New England lobsters caught in global tariff retaliation

By TOM MORONEY and CHARLOTTE HOWARD
Bloomberg
July 02. 2018 9:39PM
Lobsters sit in a crate aboard a boat off of Hull, Mass., on May 17, 2017. (Bloomberg photo by Scott Eisen.)

Veteran lobsterman Billy Mahoney is already feeling the pinch — and not from the claws of his catch.

Mahoney sells his lobsters to a local dealer in Massachusetts who, in turn, sells most of the product to an increasingly lobster-hungry China. The proposed tariffs between the U.S. and the world’s second-largest economy have already lowered the price Mahoney gets for his lobsters by 50 cents a pound.

If the tariffs actually go into effect July 6, as scheduled, Mahoney predicts, “All hell is going to break loose as far as the price.” What’s more, China will turn to Canada for New England’s ocean delicacy, he says.

A Harvard graduate who sets out north of Boston from the tiny peninsula town of Nahant, Mahoney has been trapping Homarus americanus for more than 40 years. At 70, he says he is close to retirement, but he has a brother in the business as well as four cousins who are bound to suffer if the tariffs linger.

“Some people won’t be able to keep going or they won’t feel like going,” he said in a recent interview on his lobster boat, “Marilyn M.,” named for his wife. “All of sudden their income is cut by 25 percent; this could affect people going out of business in this area.”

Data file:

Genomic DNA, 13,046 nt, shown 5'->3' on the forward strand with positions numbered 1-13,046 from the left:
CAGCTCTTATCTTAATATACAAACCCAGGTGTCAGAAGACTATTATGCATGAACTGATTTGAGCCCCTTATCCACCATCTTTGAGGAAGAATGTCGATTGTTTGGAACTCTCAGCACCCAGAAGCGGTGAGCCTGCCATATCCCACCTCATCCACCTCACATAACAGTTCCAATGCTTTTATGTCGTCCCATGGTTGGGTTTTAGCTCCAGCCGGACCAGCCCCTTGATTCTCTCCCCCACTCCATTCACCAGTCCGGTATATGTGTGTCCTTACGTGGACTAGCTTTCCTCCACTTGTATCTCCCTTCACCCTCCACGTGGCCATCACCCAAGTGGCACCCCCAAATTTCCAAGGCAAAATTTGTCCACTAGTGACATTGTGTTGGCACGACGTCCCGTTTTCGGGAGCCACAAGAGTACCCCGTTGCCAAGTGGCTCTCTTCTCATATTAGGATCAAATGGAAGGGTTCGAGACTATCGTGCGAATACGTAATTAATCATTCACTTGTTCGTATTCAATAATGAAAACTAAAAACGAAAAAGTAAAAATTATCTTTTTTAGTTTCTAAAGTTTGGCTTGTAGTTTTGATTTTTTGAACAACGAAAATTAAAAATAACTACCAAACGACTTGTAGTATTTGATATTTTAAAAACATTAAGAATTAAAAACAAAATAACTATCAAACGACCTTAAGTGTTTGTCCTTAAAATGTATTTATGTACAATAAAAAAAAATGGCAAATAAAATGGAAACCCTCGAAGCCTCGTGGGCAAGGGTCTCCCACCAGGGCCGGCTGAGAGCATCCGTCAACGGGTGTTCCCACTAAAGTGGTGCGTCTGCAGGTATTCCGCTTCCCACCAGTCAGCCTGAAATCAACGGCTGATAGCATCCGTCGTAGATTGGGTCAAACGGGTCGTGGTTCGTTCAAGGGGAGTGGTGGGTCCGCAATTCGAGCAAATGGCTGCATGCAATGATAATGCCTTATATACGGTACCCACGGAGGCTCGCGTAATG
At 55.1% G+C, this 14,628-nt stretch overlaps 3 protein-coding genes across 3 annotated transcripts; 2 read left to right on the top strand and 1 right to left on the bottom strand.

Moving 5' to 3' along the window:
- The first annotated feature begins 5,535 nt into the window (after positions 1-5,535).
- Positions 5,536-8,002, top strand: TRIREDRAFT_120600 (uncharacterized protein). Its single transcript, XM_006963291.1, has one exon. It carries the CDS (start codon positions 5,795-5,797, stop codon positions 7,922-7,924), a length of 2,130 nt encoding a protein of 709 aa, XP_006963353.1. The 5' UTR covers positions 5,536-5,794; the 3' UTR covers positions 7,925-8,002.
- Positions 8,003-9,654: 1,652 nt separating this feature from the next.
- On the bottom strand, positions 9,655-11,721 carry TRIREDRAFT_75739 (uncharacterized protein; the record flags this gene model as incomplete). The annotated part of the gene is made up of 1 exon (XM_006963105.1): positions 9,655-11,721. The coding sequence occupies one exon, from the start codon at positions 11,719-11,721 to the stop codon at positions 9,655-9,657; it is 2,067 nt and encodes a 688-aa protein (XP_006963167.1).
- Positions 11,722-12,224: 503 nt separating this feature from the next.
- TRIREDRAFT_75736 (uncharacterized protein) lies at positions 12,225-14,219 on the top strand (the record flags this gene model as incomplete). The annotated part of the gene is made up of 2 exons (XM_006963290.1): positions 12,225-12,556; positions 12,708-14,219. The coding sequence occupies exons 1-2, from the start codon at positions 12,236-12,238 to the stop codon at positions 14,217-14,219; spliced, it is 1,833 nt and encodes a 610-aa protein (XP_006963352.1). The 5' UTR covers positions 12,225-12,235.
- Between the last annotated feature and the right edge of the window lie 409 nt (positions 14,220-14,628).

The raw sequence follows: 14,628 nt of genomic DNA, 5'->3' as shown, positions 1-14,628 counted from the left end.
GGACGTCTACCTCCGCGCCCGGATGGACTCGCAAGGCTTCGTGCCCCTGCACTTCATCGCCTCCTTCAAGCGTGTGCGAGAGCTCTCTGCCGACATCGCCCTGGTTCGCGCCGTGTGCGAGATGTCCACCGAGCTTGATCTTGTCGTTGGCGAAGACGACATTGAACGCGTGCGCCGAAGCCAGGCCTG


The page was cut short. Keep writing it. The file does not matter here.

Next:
Maine and Massachusetts together landed almost $700 million worth of lobster last year, 94 percent of the nation’s total.

At the same time, exports from Maine to China increased more than 30 percent, according to the National Oceanic and Atmospheric Administration.

The traps Mahoney and his peers use are also caught in the tariff crossfire. Steel manufacturer Riverdale Mills Corp. in Northbridge, Mass., supplies 85 percent of the North American market for wire-mesh lobster traps.

Jim Knott, the company’s chief executive officer, says the price of the steel he uses, some of it from Canada, has doubled since the beginning of the year in anticipation of President Trump’s 25 percent steel levies on Canada and Europe.

“It puts handcuffs on us because we are unable to buy raw materials at a competitive price,” he said during an interview at his factory 34 miles west of Boston.

So far, Knott has absorbed the added costs, but says he may have to raise his prices by 15 percent, and stocking up on American-made steel is not a solution.

“Many mills are booked out through October,” Knott said.


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